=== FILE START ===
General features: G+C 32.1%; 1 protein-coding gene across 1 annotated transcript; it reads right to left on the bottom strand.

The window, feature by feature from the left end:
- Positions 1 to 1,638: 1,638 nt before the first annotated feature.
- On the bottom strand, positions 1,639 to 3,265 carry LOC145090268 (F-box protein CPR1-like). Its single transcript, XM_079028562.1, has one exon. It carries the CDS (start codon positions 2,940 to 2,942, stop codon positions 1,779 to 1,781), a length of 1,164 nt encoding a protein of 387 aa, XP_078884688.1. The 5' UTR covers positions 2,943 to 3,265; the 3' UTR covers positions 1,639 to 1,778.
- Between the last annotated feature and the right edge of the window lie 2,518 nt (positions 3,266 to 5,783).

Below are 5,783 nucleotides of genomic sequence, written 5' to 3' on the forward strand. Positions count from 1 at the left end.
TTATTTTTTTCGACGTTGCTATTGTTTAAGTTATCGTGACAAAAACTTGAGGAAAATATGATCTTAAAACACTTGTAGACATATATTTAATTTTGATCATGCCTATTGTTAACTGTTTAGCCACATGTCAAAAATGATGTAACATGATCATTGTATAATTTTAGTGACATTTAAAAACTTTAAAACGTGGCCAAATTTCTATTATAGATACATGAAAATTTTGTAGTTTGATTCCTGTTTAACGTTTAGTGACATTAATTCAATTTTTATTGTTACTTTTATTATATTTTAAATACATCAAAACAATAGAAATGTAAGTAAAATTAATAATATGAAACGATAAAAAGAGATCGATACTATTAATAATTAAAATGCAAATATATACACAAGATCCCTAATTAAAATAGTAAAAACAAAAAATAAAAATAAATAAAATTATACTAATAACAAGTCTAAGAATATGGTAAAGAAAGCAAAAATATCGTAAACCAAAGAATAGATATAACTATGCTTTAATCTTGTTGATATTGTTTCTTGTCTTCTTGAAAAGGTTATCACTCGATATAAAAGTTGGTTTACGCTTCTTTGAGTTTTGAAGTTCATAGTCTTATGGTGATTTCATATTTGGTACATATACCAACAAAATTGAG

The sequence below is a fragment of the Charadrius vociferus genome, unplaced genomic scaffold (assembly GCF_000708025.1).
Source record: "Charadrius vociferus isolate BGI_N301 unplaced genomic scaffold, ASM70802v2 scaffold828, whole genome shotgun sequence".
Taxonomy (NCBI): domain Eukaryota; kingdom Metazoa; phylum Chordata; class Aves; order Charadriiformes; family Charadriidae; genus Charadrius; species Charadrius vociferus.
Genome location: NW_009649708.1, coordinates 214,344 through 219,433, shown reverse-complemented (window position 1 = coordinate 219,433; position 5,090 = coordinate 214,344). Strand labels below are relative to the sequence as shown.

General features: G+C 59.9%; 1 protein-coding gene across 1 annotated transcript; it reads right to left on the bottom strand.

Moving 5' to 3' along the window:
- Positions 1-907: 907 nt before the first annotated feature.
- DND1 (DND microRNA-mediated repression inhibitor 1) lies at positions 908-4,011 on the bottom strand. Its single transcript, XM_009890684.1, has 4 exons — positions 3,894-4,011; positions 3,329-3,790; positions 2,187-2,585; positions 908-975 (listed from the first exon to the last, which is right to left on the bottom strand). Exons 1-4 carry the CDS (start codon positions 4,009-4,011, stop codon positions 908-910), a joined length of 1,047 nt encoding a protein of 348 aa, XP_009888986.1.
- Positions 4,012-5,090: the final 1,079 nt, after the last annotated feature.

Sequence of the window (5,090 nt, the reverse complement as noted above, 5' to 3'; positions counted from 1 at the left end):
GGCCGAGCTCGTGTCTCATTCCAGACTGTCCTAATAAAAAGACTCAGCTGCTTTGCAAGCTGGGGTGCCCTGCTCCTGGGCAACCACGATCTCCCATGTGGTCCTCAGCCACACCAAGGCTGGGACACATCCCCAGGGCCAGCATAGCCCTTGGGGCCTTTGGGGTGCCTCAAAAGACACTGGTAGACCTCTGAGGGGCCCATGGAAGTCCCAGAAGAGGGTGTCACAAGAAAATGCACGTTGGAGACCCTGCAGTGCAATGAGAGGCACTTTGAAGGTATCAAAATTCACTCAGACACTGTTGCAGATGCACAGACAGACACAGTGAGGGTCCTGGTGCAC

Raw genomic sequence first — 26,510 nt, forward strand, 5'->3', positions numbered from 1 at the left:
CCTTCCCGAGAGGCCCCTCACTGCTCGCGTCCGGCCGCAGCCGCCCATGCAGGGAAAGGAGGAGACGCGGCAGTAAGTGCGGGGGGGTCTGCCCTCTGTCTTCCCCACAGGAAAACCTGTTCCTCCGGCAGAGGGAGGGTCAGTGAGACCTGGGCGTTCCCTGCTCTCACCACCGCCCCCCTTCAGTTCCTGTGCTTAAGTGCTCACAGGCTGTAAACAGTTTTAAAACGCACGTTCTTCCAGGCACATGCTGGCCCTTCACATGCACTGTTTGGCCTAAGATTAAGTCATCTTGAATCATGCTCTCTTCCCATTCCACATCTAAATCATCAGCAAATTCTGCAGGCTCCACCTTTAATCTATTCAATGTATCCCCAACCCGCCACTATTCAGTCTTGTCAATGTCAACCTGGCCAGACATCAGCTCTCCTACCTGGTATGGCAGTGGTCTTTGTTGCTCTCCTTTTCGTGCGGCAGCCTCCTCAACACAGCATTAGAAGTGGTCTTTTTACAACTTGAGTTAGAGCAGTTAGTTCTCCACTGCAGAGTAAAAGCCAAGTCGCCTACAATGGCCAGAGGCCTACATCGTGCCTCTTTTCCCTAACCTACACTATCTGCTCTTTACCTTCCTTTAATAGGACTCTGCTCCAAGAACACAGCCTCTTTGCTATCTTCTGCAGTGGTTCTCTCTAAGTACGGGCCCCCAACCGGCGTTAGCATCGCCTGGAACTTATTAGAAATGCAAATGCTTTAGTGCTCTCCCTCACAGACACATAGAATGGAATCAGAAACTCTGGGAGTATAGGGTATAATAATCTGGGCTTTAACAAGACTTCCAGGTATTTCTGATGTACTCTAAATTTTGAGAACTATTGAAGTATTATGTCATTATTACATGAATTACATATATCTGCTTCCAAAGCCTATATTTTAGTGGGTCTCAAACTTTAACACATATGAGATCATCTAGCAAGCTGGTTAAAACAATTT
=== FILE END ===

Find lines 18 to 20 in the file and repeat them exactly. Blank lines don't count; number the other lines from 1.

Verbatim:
GGCCGAGCTCGTGTCTCATTCCAGACTGTCCTAATAAAAAGACTCAGCTGCTTTGCAAGCTGGGGTGCCCTGCTCCTGGGCAACCACGATCTCCCATGTGGTCCTCAGCCACACCAAGGCTGGGACACATCCCCAGGGCCAGCATAGCCCTTGGGGCCTTTGGGGTGCCTCAAAAGACACTGGTAGACCTCTGAGGGGCCCATGGAAGTCCCAGAAGAGGGTGTCACAAGAAAATGCACGTTGGAGACCCTGCAGTGCAATGAGAGGCACTTTGAAGGTATCAAAATTCACTCAGACACTGTTGCAGATGCACAGACAGACACAGTGAGGGTCCTGGTGCAC

Raw genomic sequence first — 26,510 nt, forward strand, 5'->3', positions numbered from 1 at the left:
CCTTCCCGAGAGGCCCCTCACTGCTCGCGTCCGGCCGCAGCCGCCCATGCAGGGAAAGGAGGAGACGCGGCAGTAAGTGCGGGGGGGTCTGCCCTCTGTCTTCCCCACAGGAAAACCTGTTCCTCCGGCAGAGGGAGGGTCAGTGAGACCTGGGCGTTCCCTGCTCTCACCACCGCCCCCCTTCAGTTCCTGTGCTTAAGTGCTCACAGGCTGTAAACAGTTTTAAAACGCACGTTCTTCCAGGCACATGCTGGCCCTTCACATGCACTGTTTGGCCTAAGATTAAGTCATCTTGAATCATGCTCTCTTCCCATTCCACATCTAAATCATCAGCAAATTCTGCAGGCTCCACCTTTAATCTATTCAATGTATCCCCAACCCGCCACTATTCAGTCTTGTCAATGTCAACCTGGCCAGACATCAGCTCTCCTACCTGGTATGGCAGTGGTCTTTGTTGCTCTCCTTTTCGTGCGGCAGCCTCCTCAACACAGCATTAGAAGTGGTCTTTTTACAACTTGAGTTAGAGCAGTTAGTTCTCCACTGCAGAGTAAAAGCCAAGTCGCCTACAATGGCCAGAGGCCTACATCGTGCCTCTTTTCCCTAACCTACACTATCTGCTCTTTACCTTCCTTTAATAGGACTCTGCTCCAAGAACACAGCCTCTTTGCTATCTTCTGCAGTGGTTCTCTCTAAGTACGGGCCCCCAACCGGCGTTAGCATCGCCTGGAACTTATTAGAAATGCAAATGCTTTAGTGCTCTCCCTCACAGACACATAGAATGGAATCAGAAACTCTGGGAGTATAGGGTATAATAATCTGGGCTTTAACAAGACTTCCAGGTATTTCTGATGTACTCTAAATTTTGAGAACTATTGAAGTATTATGTCATTATTACATGAATTACATATATCTGCTTCCAAAGCCTATATTTTAGTGGGTCTCAAACTTTAACACATATGAGATCATCTAGCAAGCTGGTTAAAACAATTT